Standards, Testing & Accountability

While working at the New Jersey Department of Education, I found our work on improving educator evaluations to be our most technically and politically challenging initiative. It required close work with schools, districts, labor organizations, the state board, and various internal offices and deep knowledge of state law and regulation and the growing national research base.

That’s why I was so impressed with (and proud of) the recent memo sent out by my former colleagues.

I’ve said many times before that educator evaluation policy got far ahead of the practice. This memo shows that the NJDOE has been assiduous in trying to bridge that gap.

Do your job thoughtfully and well, and take pride in that—but know that the aspects likeliest to be covered will be those that generate the most heat, not the most light.

The graphic on page 3 shows how they’ve used multiple sources to continuously inform their work. The timeline on the final page shows how they’ve choreographed the various activities over a long stretch of time to ensure that the work progresses—but prudently.

The heart of the memo is a summary of what they’ve learned from these various sources to date and how...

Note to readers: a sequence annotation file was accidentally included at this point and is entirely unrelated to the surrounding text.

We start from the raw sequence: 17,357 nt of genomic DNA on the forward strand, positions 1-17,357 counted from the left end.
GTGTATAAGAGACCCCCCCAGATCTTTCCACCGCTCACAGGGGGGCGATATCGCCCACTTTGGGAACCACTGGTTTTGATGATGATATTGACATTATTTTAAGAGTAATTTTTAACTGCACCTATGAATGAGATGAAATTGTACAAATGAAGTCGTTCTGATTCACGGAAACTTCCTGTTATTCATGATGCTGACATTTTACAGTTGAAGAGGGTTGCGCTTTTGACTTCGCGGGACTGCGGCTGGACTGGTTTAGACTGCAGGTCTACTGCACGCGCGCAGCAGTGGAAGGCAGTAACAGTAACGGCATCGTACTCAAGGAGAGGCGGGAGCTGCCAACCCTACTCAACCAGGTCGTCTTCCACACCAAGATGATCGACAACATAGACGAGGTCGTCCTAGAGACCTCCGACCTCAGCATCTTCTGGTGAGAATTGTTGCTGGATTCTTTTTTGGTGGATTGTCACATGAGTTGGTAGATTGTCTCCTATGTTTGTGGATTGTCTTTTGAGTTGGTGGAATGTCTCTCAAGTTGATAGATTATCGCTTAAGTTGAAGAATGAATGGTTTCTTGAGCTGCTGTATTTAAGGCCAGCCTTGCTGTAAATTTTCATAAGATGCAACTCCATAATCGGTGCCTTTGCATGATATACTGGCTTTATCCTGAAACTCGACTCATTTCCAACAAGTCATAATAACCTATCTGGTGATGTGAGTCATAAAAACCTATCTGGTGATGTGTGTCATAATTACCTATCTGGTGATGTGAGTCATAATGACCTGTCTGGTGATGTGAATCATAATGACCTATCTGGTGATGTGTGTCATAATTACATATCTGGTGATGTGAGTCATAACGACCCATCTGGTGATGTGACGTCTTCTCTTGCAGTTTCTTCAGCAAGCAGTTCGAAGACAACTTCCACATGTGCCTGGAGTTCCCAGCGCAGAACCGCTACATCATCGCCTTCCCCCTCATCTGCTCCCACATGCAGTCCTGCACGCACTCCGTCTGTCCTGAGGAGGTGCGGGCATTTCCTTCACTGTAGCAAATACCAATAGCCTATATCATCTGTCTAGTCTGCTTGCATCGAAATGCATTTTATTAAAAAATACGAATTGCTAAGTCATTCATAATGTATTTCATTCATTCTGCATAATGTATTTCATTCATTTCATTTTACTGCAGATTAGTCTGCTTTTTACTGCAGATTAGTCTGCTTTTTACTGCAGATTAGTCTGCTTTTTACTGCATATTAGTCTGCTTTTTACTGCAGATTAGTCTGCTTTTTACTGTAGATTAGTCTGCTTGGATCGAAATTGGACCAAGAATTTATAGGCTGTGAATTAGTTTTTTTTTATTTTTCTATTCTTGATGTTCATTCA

One reason we wonks love state-level—and now city-level—data from the National Assessment of Educational Progress is that it helps us identify jurisdictions that are making strong progress compared to their peers. We assume those places are leading the pack because something they are doing is working. (Plus, it makes us feel better about our chosen profession. Policy matters!)

But does it? Matthew DiCarlo of the Shanker Institute, among others, has wondered whether the ups and downs of test score trends are necessarily related to what’s happening in the classroom, much less what’s happening in the statehouse or the school board. NAEP results, DiCarlo wrote, “can’t be used to draw even moderately strong inferences about what works and what doesn’t.”

He may be onto something. Take a look at the two graphs below, which show the relationship between changes in eleven cities’ NAEP results and changes in their median incomes: